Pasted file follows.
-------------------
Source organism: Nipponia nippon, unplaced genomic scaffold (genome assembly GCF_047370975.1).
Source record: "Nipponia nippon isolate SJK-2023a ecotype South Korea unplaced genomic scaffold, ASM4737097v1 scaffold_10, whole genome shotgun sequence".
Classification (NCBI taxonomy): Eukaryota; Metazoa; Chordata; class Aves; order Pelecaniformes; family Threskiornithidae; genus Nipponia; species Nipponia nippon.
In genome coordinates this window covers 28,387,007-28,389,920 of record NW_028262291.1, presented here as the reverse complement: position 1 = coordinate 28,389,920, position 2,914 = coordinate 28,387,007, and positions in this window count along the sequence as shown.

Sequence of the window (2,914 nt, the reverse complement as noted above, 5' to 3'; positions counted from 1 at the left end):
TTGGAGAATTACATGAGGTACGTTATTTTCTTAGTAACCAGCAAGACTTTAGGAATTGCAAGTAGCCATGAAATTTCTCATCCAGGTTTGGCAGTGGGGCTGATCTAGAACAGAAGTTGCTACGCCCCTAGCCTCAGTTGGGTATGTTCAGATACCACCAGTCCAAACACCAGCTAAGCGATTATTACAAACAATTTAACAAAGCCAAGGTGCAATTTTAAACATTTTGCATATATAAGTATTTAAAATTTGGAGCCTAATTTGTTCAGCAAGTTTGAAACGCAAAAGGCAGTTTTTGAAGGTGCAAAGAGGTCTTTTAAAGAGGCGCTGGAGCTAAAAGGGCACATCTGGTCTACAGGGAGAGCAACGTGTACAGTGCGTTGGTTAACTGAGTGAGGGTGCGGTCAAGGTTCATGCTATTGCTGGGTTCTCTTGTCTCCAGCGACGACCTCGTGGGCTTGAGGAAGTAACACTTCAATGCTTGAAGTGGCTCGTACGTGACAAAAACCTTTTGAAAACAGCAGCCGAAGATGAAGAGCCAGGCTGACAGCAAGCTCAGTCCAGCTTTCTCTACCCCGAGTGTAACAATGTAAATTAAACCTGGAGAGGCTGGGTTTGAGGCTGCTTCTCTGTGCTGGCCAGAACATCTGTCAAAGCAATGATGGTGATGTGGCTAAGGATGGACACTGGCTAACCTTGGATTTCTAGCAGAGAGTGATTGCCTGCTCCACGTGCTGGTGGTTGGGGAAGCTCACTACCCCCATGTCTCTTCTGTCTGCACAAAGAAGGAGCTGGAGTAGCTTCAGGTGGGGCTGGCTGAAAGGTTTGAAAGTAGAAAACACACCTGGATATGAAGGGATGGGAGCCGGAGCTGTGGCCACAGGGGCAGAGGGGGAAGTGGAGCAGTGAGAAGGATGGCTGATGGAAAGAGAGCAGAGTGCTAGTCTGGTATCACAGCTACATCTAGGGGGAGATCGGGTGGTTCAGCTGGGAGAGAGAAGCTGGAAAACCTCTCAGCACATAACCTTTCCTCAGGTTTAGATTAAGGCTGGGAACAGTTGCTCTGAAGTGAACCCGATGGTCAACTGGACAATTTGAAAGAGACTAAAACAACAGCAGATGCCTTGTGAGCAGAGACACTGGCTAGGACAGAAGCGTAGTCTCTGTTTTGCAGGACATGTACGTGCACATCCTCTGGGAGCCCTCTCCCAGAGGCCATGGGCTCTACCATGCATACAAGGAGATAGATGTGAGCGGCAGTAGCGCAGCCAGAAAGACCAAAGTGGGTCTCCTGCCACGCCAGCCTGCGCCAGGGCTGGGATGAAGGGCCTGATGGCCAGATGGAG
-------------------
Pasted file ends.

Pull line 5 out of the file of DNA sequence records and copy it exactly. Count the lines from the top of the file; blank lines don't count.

Sequence of the window (2,914 nt, the reverse complement as noted above, 5' to 3'; positions counted from 1 at the left end):